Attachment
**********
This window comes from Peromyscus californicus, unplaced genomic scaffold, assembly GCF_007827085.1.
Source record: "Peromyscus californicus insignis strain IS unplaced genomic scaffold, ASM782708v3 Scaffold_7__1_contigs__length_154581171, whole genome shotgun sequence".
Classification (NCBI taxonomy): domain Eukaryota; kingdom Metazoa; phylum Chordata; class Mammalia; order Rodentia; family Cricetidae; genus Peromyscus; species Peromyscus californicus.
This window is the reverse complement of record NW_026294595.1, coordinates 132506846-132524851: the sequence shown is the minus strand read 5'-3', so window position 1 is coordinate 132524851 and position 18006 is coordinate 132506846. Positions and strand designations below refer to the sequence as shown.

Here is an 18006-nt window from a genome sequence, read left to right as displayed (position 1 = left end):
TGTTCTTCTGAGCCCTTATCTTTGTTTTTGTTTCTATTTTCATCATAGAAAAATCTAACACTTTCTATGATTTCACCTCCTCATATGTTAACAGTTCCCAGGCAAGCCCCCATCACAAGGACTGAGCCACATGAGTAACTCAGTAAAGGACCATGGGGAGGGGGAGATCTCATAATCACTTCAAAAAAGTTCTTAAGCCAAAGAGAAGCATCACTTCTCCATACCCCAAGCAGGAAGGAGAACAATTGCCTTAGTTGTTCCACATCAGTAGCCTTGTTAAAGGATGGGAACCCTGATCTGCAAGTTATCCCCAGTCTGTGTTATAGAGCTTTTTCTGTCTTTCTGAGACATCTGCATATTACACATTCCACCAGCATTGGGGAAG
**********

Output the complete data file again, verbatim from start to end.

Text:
This window comes from Peromyscus californicus, unplaced genomic scaffold, assembly GCF_007827085.1.
Source record: "Peromyscus californicus insignis strain IS unplaced genomic scaffold, ASM782708v3 Scaffold_7__1_contigs__length_154581171, whole genome shotgun sequence".
Classification (NCBI taxonomy): domain Eukaryota; kingdom Metazoa; phylum Chordata; class Mammalia; order Rodentia; family Cricetidae; genus Peromyscus; species Peromyscus californicus.
This window is the reverse complement of record NW_026294595.1, coordinates 132506846-132524851: the sequence shown is the minus strand read 5'-3', so window position 1 is coordinate 132524851 and position 18006 is coordinate 132506846. Positions and strand designations below refer to the sequence as shown.

Here is an 18006-nt window from a genome sequence, read left to right as displayed (position 1 = left end):
TGTTCTTCTGAGCCCTTATCTTTGTTTTTGTTTCTATTTTCATCATAGAAAAATCTAACACTTTCTATGATTTCACCTCCTCATATGTTAACAGTTCCCAGGCAAGCCCCCATCACAAGGACTGAGCCACATGAGTAACTCAGTAAAGGACCATGGGGAGGGGGAGATCTCATAATCACTTCAAAAAAGTTCTTAAGCCAAAGAGAAGCATCACTTCTCCATACCCCAAGCAGGAAGGAGAACAATTGCCTTAGTTGTTCCACATCAGTAGCCTTGTTAAAGGATGGGAACCCTGATCTGCAAGTTATCCCCAGTCTGTGTTATAGAGCTTTTTCTGTCTTTCTGAGACATCTGCATATTACACATTCCACCAGCATTGGGGAAG